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Response to FunkyLeprechaun (Reply #50)

Fri Jan 11, 2013, 04:44 PM

56. Very different mindset.

I engage as much as possible with the people around me. When I go to the store, I make eye contact with, and evaluate every person in sight. Not all of that is security related, but some part of it is always a threat assessment. It used to be just a threat assessment, but I find myself never saying 'do you have a problem?' as a challenge, but rather often saying, 'do you need help' or 'are you ok'?

It's very easy for me to ignore all people around me, if I want, grab XYZ, path to the register, hand over money, go home without acknowledging any person around me at all. I make an effort to do more than that. I make sure that eye contact comes with a smile, for instance. Sometimes that draws me into encounters that aren't super comfortable for me. Some people really do need some help, even if it's just to talk to a non-hostile stranger for a minute about whatever. Some people need more help than I can possibly offer too.

For me, there's always that undercurrent of 'does this person pose a threat to me or anyone else' the second I spot any person. Whether I am armed or unarmed. But I try very hard to go beyond that and start with just acknowledging other people's basic humanity. Acknowledging that they exist.

But that lizard brain, Boolean 'threat/no threat' thing is always back there. Voicing it's opinion. It's just a thing I've learned to accept and use for however useful it is. Probably an artifact of my upbringing; is dad a threat today or not, drunken moodiness or sober, going to get a beating today or not. It just is. Being helpful and kind at least keeps me on the path away from becoming like him.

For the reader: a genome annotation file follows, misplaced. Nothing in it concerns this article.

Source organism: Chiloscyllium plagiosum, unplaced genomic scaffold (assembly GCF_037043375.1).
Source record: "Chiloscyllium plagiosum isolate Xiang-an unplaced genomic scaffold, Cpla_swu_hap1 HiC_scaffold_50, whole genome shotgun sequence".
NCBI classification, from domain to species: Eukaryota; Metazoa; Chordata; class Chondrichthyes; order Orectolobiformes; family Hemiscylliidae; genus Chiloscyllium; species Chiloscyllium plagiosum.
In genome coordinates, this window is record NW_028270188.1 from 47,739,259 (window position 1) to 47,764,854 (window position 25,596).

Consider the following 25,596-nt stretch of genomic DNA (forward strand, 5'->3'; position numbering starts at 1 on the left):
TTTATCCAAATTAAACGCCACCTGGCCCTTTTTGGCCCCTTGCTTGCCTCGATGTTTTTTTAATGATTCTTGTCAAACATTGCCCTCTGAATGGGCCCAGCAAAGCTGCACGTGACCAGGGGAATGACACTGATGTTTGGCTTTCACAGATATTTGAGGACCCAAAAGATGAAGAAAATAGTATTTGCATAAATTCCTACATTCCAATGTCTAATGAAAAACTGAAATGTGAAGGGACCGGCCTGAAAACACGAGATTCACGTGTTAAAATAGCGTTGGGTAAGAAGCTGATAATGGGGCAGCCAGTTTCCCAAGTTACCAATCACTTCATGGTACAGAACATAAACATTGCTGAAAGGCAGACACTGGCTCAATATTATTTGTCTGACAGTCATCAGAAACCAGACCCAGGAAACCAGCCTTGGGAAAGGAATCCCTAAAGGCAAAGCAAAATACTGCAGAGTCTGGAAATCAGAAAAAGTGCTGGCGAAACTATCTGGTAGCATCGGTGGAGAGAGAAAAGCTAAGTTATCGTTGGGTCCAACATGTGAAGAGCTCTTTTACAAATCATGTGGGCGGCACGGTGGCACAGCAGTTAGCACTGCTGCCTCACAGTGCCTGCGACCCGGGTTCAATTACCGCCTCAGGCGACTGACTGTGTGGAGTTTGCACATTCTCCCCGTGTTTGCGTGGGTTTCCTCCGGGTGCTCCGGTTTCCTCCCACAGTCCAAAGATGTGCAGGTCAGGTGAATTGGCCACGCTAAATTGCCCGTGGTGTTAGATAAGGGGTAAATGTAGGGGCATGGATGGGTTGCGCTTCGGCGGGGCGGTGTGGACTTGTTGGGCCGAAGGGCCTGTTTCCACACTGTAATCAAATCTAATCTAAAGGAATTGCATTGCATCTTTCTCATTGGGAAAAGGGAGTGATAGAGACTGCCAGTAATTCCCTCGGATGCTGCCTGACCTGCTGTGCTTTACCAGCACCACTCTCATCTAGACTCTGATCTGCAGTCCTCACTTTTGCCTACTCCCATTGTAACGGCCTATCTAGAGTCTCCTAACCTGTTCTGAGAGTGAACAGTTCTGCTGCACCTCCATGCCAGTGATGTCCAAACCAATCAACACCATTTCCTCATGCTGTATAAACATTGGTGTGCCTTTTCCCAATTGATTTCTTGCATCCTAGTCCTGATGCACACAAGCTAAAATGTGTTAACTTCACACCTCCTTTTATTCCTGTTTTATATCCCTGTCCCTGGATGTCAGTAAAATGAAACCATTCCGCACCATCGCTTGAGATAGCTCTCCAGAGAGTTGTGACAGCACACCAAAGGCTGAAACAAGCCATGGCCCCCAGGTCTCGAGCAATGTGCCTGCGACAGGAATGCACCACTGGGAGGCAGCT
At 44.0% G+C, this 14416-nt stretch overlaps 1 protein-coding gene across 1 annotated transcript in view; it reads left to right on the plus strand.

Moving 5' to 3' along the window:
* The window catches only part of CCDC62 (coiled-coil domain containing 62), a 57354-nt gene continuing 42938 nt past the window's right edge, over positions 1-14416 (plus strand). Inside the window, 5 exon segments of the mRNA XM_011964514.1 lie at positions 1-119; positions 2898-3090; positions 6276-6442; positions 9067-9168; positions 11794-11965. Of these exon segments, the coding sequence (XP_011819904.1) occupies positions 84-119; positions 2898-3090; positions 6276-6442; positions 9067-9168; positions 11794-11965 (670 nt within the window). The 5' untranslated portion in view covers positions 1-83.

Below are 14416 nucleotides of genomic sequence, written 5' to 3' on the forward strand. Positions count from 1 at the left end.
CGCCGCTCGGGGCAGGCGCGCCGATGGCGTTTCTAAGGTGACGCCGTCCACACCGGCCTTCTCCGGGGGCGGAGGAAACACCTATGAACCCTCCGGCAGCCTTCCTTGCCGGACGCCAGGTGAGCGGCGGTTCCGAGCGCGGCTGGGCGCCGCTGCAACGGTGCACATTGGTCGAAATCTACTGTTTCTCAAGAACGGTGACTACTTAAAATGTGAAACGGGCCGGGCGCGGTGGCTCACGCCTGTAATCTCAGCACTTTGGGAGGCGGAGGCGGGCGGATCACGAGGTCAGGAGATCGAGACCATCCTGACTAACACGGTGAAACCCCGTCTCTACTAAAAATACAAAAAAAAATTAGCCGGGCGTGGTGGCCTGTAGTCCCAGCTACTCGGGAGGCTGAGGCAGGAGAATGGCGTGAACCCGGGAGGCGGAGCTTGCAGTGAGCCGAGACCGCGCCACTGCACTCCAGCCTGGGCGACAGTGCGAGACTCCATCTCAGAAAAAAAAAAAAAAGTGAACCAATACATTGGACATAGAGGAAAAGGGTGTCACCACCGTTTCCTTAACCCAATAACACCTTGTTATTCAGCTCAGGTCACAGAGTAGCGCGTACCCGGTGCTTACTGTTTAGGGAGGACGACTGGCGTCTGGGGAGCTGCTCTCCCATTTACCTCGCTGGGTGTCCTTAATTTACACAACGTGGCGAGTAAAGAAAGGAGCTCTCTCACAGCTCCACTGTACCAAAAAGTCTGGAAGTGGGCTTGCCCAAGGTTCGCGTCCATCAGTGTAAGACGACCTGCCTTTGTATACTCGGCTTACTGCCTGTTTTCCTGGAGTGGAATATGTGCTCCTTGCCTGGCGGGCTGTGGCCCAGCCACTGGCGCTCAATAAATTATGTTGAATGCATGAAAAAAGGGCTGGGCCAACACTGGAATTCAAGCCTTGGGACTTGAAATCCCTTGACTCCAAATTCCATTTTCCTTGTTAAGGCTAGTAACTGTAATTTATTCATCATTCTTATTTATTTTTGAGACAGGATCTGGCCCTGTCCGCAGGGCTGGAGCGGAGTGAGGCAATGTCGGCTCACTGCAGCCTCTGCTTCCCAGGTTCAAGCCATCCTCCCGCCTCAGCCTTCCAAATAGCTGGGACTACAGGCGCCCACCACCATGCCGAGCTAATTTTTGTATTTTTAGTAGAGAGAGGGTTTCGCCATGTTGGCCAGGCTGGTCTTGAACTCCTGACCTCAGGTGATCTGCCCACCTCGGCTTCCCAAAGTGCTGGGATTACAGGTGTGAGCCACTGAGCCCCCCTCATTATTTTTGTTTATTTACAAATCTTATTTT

If I were in that simulation, one of two things would have happened. 1. I correctly interpret that this is actually the simulation, and is NOT the real thing, but I would be probably seconds behind the curve in figuring that out, and that would be plenty for me to get 'shot'. OR, I would fail to correctly identify that it was the simulation, and I would either attempt to flee, or I would pick up the desk in front of me and smash the guy with the 'gun' into the wall with it. In the case that I thought the attack was real, I wouldn't have bothered with my simunition-loaded weapon.

Is that what happened to the people in that simulation? I don't know for sure. None of them voiced it in the interviews, so perhaps not. But I am suspicious.

Chalk it up to the lizard, again.

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Response to AtheistCrusader (Reply #56)

Fri Jan 11, 2013, 07:03 PM

57. It's impossible to think of two things at once

The people I see at the market are my fellow shoppers. I certainly don't think of them as a threat when I enter the store and when I exit the store. All I think of is my shopping and how I get home in time to watch my favorite tv show.

Are you telling me that you're on alert 24/7 when you're shopping/out eating dinner/going to movies and not intrinsically enjoying what you're doing?

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Response to FunkyLeprechaun (Reply #57)

Fri Jan 11, 2013, 07:22 PM

58. I don't think the two are mutually exclusive.